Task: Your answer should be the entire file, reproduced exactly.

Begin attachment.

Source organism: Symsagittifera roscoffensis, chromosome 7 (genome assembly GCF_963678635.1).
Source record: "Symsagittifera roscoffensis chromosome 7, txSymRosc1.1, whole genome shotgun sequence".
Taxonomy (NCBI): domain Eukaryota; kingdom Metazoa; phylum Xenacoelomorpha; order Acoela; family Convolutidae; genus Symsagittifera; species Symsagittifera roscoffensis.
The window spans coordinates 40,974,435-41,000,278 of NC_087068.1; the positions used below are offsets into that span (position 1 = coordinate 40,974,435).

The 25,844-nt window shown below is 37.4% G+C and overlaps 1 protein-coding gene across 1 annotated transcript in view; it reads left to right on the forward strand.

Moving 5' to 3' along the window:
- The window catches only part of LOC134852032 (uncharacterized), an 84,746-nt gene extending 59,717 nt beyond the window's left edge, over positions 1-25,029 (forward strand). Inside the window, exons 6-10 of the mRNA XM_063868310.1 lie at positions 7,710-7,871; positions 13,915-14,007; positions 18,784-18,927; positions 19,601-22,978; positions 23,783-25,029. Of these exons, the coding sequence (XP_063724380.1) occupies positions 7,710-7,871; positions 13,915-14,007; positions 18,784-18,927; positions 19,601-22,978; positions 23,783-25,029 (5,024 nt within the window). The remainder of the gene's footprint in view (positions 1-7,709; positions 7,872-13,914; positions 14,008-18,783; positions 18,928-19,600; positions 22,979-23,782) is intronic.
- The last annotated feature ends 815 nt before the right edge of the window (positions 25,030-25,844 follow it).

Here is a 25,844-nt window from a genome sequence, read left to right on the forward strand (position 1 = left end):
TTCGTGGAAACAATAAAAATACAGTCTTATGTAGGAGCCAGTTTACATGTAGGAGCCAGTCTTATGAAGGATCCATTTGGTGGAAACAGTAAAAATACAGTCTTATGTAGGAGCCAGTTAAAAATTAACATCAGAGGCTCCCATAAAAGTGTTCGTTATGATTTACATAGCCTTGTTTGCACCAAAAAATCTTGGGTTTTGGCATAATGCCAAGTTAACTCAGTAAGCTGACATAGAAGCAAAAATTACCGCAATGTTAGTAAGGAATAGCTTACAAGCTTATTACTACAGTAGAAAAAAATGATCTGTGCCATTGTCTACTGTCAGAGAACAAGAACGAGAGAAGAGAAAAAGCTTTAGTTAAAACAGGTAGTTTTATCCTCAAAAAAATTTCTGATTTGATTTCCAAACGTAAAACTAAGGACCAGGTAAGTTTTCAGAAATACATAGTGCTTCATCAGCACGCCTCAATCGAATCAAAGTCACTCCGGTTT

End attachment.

Source organism: Symsagittifera roscoffensis, chromosome 7 (genome assembly GCF_963678635.1).
Source record: "Symsagittifera roscoffensis chromosome 7, txSymRosc1.1, whole genome shotgun sequence".
Taxonomy (NCBI): domain Eukaryota; kingdom Metazoa; phylum Xenacoelomorpha; order Acoela; family Convolutidae; genus Symsagittifera; species Symsagittifera roscoffensis.
The window spans coordinates 40,974,435-41,000,278 of NC_087068.1; the positions used below are offsets into that span (position 1 = coordinate 40,974,435).

The 25,844-nt window shown below is 37.4% G+C and overlaps 1 protein-coding gene across 1 annotated transcript in view; it reads left to right on the forward strand.

Moving 5' to 3' along the window:
- The window catches only part of LOC134852032 (uncharacterized), an 84,746-nt gene extending 59,717 nt beyond the window's left edge, over positions 1-25,029 (forward strand). Inside the window, exons 6-10 of the mRNA XM_063868310.1 lie at positions 7,710-7,871; positions 13,915-14,007; positions 18,784-18,927; positions 19,601-22,978; positions 23,783-25,029. Of these exons, the coding sequence (XP_063724380.1) occupies positions 7,710-7,871; positions 13,915-14,007; positions 18,784-18,927; positions 19,601-22,978; positions 23,783-25,029 (5,024 nt within the window). The remainder of the gene's footprint in view (positions 1-7,709; positions 7,872-13,914; positions 14,008-18,783; positions 18,928-19,600; positions 22,979-23,782) is intronic.
- The last annotated feature ends 815 nt before the right edge of the window (positions 25,030-25,844 follow it).

Here is a 25,844-nt window from a genome sequence, read left to right on the forward strand (position 1 = left end):
TTCGTGGAAACAATAAAAATACAGTCTTATGTAGGAGCCAGTTTACATGTAGGAGCCAGTCTTATGAAGGATCCATTTGGTGGAAACAGTAAAAATACAGTCTTATGTAGGAGCCAGTTAAAAATTAACATCAGAGGCTCCCATAAAAGTGTTCGTTATGATTTACATAGCCTTGTTTGCACCAAAAAATCTTGGGTTTTGGCATAATGCCAAGTTAACTCAGTAAGCTGACATAGAAGCAAAAATTACCGCAATGTTAGTAAGGAATAGCTTACAAGCTTATTACTACAGTAGAAAAAAATGATCTGTGCCATTGTCTACTGTCAGAGAACAAGAACGAGAGAAGAGAAAAAGCTTTAGTTAAAACAGGTAGTTTTATCCTCAAAAAAATTTCTGATTTGATTTCCAAACGTAAAACTAAGGACCAGGTAAGTTTTCAGAAATACATAGTGCTTCATCAGCACGCCTCAATCGAATCAAAGTCACTCCGGTTT